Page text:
Buddhism is central to life in Laos and that is reflected in the number of festivals and events throughout the year that celebrate the fact. Animism plays its part as well and whenever you book a Laos tour package there is an excellent chance that you will be able to see how the Laos people enjoy the occasion. They dress in traditional clothing, even though western style clothes have become more widespread in urban areas.
Laotians celebrate their national identity and their religion:
• Magha Puja Festival is an important event right across South East Asia and those on Indochina travel packages may see the celebrations in neighbouring Cambodia and Thailand as well. It is the opportunity for ordinary people to thank the monks for their service. People gather at temples in the morning bringing with them offerings and food for monks and nuns. Its origins date back to an occasion when 1,250 monks gathered to pay respects to Buddha who was there in person.
• Vietnamese Tet and Chinese New Year are celebrated in the major cities of Vientiane, Pakse and Savannaknet where there are populations of Vietnamese and Chinese. Those taking Indochina tour packages will be able to see similar celebrations elsewhere in South East Asia.
• WatPhu Festival is held each year in Champasak at the full moon of the third month of lunar calendar. Wat Phou is an old Khmer temple at the foot of a mountain, Phou Kao, which is regarded as sacred. It is in the south of Laos. Although there was a Hindu temple on the site in the 5th Century but the current ruins date back to between the 11th and the 13th Century.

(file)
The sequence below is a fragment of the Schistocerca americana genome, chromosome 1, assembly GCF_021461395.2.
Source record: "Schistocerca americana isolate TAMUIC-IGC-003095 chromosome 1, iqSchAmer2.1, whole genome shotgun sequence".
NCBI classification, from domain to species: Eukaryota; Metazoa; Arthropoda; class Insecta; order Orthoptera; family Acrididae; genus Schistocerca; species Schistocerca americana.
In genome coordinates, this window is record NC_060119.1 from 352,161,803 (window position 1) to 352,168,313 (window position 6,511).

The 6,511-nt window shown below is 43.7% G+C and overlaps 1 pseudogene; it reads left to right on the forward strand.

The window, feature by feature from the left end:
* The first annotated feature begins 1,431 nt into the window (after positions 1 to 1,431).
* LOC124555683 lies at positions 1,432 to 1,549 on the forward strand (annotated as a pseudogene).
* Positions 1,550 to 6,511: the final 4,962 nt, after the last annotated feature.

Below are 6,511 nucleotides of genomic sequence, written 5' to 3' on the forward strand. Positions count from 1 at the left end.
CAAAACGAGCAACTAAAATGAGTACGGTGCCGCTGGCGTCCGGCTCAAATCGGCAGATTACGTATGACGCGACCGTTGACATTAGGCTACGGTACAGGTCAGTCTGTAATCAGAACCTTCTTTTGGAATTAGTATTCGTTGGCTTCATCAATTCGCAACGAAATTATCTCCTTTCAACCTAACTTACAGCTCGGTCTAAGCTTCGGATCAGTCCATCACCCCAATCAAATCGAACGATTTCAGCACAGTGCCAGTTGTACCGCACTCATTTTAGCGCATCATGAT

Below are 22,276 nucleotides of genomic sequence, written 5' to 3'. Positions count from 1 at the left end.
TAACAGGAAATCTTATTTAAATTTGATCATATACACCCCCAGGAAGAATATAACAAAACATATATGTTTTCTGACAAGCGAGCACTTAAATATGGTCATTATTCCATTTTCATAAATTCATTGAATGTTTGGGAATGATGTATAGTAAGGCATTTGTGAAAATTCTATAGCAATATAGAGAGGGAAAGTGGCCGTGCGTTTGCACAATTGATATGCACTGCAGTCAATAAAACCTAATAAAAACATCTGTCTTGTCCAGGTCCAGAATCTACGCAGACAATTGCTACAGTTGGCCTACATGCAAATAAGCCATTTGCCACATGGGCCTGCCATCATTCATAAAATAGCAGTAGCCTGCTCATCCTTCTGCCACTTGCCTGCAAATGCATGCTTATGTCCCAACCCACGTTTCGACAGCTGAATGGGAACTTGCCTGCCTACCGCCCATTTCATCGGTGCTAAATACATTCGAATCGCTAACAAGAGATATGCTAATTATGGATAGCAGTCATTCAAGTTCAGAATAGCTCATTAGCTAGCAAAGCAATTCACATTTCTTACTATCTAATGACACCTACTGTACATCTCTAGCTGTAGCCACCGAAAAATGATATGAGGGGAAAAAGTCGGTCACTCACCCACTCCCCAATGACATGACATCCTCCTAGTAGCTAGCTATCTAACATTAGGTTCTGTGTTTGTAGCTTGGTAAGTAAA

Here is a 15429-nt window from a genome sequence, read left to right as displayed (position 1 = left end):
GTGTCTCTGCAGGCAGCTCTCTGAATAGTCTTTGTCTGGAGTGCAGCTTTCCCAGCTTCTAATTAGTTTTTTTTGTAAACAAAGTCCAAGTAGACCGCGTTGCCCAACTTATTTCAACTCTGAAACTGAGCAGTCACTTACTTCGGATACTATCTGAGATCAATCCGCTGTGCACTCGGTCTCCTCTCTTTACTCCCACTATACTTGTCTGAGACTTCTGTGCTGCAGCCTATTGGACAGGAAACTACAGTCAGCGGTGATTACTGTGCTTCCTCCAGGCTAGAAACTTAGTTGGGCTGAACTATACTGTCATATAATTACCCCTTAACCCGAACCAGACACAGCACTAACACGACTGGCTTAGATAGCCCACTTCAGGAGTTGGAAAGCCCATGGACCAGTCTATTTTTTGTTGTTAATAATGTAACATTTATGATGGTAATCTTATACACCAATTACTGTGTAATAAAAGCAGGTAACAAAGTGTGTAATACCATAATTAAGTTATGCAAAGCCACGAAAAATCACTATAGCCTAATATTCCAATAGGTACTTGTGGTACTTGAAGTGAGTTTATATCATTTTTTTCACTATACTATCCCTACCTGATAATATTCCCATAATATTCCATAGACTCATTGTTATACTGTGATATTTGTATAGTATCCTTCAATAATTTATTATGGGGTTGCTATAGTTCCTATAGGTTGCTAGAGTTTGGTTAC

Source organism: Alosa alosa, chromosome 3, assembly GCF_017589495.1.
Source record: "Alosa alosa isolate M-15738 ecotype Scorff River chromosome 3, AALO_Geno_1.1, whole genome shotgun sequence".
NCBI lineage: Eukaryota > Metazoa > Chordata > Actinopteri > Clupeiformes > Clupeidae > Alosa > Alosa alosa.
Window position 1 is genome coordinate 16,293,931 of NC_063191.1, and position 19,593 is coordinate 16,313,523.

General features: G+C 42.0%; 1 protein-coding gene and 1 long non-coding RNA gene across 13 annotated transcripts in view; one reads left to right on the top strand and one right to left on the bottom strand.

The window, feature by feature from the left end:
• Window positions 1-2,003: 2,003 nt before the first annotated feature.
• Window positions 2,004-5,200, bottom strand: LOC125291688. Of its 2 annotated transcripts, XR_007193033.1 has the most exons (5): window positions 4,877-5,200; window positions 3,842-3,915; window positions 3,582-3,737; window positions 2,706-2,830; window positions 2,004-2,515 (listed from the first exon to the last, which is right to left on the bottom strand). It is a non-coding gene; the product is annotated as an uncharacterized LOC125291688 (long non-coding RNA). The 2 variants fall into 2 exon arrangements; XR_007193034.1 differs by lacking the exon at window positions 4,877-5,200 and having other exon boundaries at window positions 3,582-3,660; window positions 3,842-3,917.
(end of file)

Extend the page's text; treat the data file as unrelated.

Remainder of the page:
• BounPimai celebrates Lao New Year and takes place in the mid – April. The best place to observe it is in Luang Prabang, the ancient capital. This is one of the hottest times of the year and popular for a Laos holiday.
• Boun Bang Fai Festival is the rocket festival that is held in the sixth lunar month. It is a longstanding festival symbolising unity and friendship while at the same time asking for rain. There is music and dance and on the third day homemade rockets are set off from pipes that these days are often made from PVC. Originally, they would have been made of bamboo.
• Khao Phansa Festival begins during the July full moon and lasts for three months. During these three months, monks are not allowed to travel. The origins of this festival were in India and it corresponded with the monsoon season when travelling around was difficult anyway. Buddha had another reason for limiting travel and that was because of the increased risk of harming wildlife, albeit by accident.
• Boat Racing Festival is held right across Laos during September and October. The races are held at weekends with the actual dates varying each year at what is regarded as Buddhist lent.
• Awk Phansa Festival takes place at the end of Khao Phansa and monks are once again permitted to travel.
• Boun That Luang Festival lasts between three and seven days during the full moon in the 12th lunar month, occasionally October, usually November. The venue is either the Golden Stupa or the religious monument, Pha That Luang. It is the largest festival in Laos. There are women’s and men’s races and plenty of people trying to find a good spot on the bank to watch the action.
• The Hmong New Year Celebration takes place wherever there is a significant Hmong population.
• Bun Pha Vet Festival celebrates the life of Buddha, relating the story in temples. It is seen as a good time for ordinating monks.